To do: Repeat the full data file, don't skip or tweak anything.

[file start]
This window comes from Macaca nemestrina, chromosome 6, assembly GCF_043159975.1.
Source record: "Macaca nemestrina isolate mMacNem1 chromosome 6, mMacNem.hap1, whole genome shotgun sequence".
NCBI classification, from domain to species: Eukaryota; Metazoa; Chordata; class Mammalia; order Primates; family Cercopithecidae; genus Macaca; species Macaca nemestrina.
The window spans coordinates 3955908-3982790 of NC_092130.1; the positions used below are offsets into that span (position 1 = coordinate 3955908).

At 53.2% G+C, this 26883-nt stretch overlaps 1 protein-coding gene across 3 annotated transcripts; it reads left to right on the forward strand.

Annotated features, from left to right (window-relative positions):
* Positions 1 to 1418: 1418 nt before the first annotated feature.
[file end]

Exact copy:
This window comes from Macaca nemestrina, chromosome 6, assembly GCF_043159975.1.
Source record: "Macaca nemestrina isolate mMacNem1 chromosome 6, mMacNem.hap1, whole genome shotgun sequence".
NCBI classification, from domain to species: Eukaryota; Metazoa; Chordata; class Mammalia; order Primates; family Cercopithecidae; genus Macaca; species Macaca nemestrina.
The window spans coordinates 3955908-3982790 of NC_092130.1; the positions used below are offsets into that span (position 1 = coordinate 3955908).

At 53.2% G+C, this 26883-nt stretch overlaps 1 protein-coding gene across 3 annotated transcripts; it reads left to right on the forward strand.

Annotated features, from left to right (window-relative positions):
* Positions 1 to 1418: 1418 nt before the first annotated feature.